At BTU Analytics we write many Energy Market Commentary (EMC) pieces on detailed production results in specific plays, today this post will back-off and look at larger trends in the energy markets – specifically how gas and renewables drive US decarbonization trends. First in this post we will look at world fuel consumption compared to US fuel consumption over time. In developed countries, fuel switching in energy markets is continuously changing driven by technology, production costs, and regulation to name a few. However, the over arching trend is cleaner fuels with lower emissions, typically replacing higher emissions fuels over time. Looking at world fuel consumption shows another trend: as aggregate fuel demand rises in emerging economies, most individual fuel types move with the rising tide and increase as well.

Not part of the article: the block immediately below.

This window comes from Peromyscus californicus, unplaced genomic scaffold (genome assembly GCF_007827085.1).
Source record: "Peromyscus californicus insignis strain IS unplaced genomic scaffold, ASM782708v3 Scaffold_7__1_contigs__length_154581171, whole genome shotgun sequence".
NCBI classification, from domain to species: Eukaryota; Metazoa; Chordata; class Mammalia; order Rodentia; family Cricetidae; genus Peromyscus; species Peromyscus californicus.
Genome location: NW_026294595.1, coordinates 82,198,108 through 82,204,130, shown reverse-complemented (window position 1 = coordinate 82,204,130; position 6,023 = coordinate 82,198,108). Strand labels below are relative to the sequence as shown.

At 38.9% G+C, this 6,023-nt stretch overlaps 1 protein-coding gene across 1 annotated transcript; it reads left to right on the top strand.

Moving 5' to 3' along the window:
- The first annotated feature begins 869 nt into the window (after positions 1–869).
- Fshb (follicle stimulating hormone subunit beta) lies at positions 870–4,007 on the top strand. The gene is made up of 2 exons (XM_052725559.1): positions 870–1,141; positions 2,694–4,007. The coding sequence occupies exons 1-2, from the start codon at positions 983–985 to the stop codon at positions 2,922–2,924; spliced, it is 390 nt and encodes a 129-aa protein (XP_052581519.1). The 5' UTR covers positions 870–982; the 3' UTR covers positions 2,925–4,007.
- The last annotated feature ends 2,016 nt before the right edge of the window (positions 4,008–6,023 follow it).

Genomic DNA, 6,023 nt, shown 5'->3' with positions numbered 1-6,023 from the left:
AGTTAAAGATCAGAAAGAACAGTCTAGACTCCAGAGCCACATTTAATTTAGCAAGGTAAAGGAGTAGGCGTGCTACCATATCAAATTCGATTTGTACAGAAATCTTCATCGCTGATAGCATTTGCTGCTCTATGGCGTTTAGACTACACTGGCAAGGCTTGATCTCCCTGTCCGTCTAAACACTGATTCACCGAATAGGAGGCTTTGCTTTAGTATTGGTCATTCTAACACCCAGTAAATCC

While a rising tide, lifts all boats, the data below also shows that every fuel has its day. For example, wood consumption in the U.S. peaked in 1870 and was replaced by coal, a cheaper more bountiful resource at the time. Today in the U.S., coal’s best days may be behind us, as natural gas and renewables are taking coal’s market share for electric generation. Click here to read more about how gas and renewables are influenicng decarbonization.